Lessons learned from the 2016 election and the 2020 caucus in Iowa show it doesn’t take much to disrupt the ballot counting process.
But in Florida, the best protection offered against election issues is simple, Orange County Supervisor of Elections Bill Cowles said.
"Every voter in Florida votes on paper," Cowles said.
For voters, that paper trail provides a sense of security.
"(In) 2016 we all learned about elections and hacking," Cowles said.
Since then, Florida's elections offices have been working overtime to protect the process by placing the voter registration database and ballot tabulation systems on separate servers.
Elections offices including Orange County’s, are already testing their equipment ahead of Florida's March 17 presidential preference primary.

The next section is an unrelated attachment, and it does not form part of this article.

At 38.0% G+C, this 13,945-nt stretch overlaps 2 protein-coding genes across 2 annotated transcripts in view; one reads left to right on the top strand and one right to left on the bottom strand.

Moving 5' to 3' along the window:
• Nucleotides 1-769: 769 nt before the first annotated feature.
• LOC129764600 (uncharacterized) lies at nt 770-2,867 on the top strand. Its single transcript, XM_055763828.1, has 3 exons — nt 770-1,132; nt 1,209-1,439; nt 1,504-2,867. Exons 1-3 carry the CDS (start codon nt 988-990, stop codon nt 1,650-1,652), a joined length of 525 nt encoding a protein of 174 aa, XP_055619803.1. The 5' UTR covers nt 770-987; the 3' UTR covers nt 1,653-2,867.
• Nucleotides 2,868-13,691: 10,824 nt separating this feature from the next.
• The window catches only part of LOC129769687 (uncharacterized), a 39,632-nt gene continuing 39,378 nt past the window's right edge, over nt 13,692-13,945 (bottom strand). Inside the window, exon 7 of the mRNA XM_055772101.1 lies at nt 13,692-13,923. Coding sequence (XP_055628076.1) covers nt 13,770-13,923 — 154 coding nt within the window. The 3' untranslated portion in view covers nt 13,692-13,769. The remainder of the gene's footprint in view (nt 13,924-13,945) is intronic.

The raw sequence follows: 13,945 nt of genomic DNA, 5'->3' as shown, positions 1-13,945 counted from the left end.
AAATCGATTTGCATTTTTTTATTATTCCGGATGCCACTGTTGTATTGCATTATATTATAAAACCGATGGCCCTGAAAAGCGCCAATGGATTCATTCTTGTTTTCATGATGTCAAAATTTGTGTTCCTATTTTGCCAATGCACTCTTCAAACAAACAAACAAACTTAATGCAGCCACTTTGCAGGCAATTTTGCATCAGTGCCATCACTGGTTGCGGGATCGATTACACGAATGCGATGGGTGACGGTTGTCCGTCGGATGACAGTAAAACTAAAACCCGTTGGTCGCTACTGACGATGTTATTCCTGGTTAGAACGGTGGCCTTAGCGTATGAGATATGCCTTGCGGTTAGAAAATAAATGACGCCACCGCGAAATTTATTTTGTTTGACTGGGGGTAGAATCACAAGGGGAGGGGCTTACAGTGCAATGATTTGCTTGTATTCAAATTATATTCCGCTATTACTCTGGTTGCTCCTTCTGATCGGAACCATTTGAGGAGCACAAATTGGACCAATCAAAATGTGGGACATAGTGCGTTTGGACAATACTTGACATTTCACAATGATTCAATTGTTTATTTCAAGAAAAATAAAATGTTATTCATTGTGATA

They are also making sure they have paper backups, not just for ballots, but also for voter rolls, because, as supervisors like to say, you can't hack paper.
But the problem heading into 2020 isn't local. It's national.
"This Iowa caucus has been a total mess. It's been a complete failure,” said former Democratic presidential candidate Julian Castro.
And that was caused just by human error.
Looking back to 2016, Congressman Michael Waltz pointed out the FBI still won't publicly say which Florida counties were targeted by Russian hackers.
He said the federal government has the resources to detect cyberthreats, but power is meaningless if it doesn't share that information at the local level in a timely manner.
“The public needs to be notified and the FBI needs to find a way to do that while protecting its methods and assets,” Waltz said.
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